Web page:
Rechtsanwältin, Senior Associate
Out-Law Analysis | 09 Aug 2022 | 8:24 am | 2 min. read
Australia’s Albanese government has pledged to increase the share of renewable energy in the National Electricity Market (NEM) to 82%. It is necessary to update Australia’s electricity grid swiftly and thoroughly.
The government’s 'rewiring the nation' policy will create ample opportunity for private transmission developers. However, there are several significant challenges to modernising the grid.
Increasing the share of energy in the market sourced from renewables creates transmission challenges, some of which have already been experienced in areas of the NEM such as the West Murray Zone. The grid must be expanded to reach wind and solar farms, which are often located in different regions to traditional power plants; and must be able to handle the intermittency of renewable energy generation. The transmission network is expected to become more congested as additional renewable plants are added to the grid.
The Australian Energy Market Operator’s (AEMO) 2022 Integrated System Plan (ISP) suggests that Australia needs over 10,000km of new transmission lines and recommends key transmission projects to prepare the NEM for the energy transition.
A number of transmission projects identified by AEMO are already committed and are expected to come online between 2023 to 2026. A range of other projects have been identified as “actionable” and have estimated completion dates between 2026 and 2030. Additionally, AEMO has identified a range of future projects which will need to be undertaken if the grid’s capacity is to increase to manage the estimated three times the current electricity generation required for Australia’s electrified future.
Investment in new transmission projects is critical to supporting ongoing investment in renewable energy projects in Australia. It is really the missing piece to support a transition to a renewable energy NEM.
The government’s ‘rewiring the nation’ policy includes A$20 billion of low-cost loans to transmission companies to incentivise the private investment needed to modernise the grid. The Labor party’s modelling estimates that these low-cost loans will attract an additional A$58bn of private investment in transmission.
There will be several challenges to expanding and updating the NEM.
Updating the national electricity grid will increase steel and aluminium consumption in Australia significantly over the next 10 years. At the same time, extensive transmission projects are being contemplated globally, thereby increasing competition for these raw materials. Constraints on the supply of steel, aluminium and other raw materials threaten to delay the project if steps are not taken to secure supply early.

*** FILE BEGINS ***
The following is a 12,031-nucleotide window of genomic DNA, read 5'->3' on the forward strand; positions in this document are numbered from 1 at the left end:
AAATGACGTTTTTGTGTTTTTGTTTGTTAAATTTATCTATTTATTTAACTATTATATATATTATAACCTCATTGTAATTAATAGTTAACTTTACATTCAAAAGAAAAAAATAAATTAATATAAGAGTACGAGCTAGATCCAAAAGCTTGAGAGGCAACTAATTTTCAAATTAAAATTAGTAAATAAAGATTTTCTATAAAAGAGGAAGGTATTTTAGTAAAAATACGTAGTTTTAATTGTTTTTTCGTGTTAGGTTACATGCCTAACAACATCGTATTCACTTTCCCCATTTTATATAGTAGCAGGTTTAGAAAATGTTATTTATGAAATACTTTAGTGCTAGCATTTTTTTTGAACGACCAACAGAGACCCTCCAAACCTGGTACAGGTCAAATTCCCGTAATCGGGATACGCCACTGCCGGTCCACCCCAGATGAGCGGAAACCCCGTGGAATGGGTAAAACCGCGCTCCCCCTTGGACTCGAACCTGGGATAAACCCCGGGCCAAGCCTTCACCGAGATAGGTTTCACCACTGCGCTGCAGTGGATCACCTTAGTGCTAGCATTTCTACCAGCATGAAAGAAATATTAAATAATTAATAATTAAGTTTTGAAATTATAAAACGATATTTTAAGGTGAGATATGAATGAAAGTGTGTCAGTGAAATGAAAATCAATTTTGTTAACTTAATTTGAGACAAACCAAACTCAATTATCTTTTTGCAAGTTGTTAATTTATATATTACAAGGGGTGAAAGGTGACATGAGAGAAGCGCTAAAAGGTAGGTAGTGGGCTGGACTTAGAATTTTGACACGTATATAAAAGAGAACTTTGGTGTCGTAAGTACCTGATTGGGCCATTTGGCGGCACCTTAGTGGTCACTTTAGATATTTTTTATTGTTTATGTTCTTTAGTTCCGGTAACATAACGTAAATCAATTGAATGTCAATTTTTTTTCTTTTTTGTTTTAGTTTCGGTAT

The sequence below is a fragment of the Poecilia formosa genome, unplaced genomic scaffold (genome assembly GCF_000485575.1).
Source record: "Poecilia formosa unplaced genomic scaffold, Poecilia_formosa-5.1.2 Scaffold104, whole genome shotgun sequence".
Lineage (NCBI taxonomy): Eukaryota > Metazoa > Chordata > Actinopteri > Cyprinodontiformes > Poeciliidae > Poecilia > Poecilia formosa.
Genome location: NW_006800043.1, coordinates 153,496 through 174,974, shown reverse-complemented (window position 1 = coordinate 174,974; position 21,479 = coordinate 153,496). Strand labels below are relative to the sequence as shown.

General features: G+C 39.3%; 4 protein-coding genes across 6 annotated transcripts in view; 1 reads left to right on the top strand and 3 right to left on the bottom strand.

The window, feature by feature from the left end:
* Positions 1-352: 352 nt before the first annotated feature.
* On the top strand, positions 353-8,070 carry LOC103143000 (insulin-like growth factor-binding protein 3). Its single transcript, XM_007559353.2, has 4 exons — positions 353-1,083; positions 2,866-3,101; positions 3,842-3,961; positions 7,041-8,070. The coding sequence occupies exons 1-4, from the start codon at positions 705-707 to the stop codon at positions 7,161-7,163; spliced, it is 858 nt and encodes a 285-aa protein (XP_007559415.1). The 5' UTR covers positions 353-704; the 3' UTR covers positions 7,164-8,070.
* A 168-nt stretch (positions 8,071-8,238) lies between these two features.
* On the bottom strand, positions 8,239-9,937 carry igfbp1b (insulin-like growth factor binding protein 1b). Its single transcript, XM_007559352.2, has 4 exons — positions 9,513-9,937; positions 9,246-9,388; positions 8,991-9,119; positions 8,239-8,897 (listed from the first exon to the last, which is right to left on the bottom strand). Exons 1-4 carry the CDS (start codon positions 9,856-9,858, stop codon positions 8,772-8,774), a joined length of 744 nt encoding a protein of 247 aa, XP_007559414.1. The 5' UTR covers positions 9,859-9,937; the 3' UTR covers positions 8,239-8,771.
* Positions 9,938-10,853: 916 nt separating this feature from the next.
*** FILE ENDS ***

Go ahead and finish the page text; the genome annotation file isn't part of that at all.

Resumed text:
The impact of such shortages have already been seen in relation to timber and other materials for home building during the pandemic.
With the national unemployment rate falling to 3.5% in the last three months, finding enough skilled labour has become a challenge in the construction market generally.
Even without the current labour shortages, 'rewiring the nation' would require significant labour up-skilling because an electricity grid update of this scale has never been completed in Australia. Recent experiences on mega-projects in Australia have shown that an appropriately skilled management team and general workforce is critical to a project’s success. A shortage of skilled labour could significantly delay updates to the national electricity grid.
To 'rewire the nation' fairly and responsibly, the government must consult and support Indigenous and regional landholders to minimise landholder opposition.
The government must consult Indigenous and regional landholders early in the transmission planning process, before finalising a proposed alignment, and fairly compensate landholders for hosting infrastructure on their land.
Given the extensive land required for the scale of transmission line projects contemplated by 'rewiring the nation', this “social” licence represents a particular risk. However, ongoing engagement with local communities also offers an opportunity for government to positively contribute to the future of regional communities
Australia is unique in its approach to contracting for the development of transmission projects in that contractors are typically asked to take a greater role in managing project risks.
This includes requiring contractors to be responsible for site conditions, supply chain delays, material cost rise and fall, and design development. This, combined with the current conditions in the general construction market, creates a greater risk of cost blow outs, disputes and contractor insolvency.
Developers of transmission line projects will need to consider whether a more balanced contractual risk profile ultimately offers better value for money and lower overall project risks. Alliance or other alternative contracting models may also need to be considered.
Co-written by Patrick Hart of Pinsent Masons.
Rechtsanwältin, Senior Associate